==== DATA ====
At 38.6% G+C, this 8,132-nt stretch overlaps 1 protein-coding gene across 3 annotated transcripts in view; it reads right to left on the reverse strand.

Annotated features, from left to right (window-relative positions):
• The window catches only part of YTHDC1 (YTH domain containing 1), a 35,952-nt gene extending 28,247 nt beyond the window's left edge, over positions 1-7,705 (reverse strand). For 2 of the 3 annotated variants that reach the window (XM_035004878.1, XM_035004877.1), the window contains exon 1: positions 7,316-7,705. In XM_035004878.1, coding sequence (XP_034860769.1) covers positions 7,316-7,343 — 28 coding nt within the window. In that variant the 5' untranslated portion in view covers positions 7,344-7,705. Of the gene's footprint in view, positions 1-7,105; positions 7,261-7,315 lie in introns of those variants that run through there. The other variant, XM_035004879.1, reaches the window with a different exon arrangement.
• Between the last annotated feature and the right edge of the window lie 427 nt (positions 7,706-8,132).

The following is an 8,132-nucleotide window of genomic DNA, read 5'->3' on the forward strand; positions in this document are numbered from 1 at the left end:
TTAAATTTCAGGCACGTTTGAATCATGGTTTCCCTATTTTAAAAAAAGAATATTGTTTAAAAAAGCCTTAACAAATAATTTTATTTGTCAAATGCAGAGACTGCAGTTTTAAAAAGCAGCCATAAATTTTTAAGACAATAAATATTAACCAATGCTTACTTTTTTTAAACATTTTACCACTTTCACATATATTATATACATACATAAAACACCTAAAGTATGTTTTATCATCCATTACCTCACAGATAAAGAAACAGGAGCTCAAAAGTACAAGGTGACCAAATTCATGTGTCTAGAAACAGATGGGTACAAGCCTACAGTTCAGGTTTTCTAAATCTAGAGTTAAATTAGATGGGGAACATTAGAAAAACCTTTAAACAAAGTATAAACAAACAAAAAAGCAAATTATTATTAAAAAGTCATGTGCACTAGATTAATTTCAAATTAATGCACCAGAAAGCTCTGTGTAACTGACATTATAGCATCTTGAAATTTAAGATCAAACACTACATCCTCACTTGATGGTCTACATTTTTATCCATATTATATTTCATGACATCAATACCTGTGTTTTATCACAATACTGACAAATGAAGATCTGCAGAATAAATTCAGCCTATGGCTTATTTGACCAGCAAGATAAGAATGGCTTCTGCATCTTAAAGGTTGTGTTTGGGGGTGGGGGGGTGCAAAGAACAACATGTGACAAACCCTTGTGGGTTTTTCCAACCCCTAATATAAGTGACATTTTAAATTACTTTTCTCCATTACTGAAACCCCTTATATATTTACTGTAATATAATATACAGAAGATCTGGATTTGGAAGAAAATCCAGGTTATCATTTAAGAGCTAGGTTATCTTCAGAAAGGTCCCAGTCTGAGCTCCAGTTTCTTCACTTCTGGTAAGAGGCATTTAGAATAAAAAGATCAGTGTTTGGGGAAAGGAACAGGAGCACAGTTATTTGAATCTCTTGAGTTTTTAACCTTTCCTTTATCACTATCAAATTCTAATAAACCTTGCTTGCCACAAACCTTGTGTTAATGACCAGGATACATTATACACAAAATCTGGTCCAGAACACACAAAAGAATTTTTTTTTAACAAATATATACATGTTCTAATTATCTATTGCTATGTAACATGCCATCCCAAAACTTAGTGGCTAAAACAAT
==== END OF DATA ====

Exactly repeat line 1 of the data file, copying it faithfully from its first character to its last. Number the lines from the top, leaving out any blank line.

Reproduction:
At 38.6% G+C, this 8,132-nt stretch overlaps 1 protein-coding gene across 3 annotated transcripts in view; it reads right to left on the reverse strand.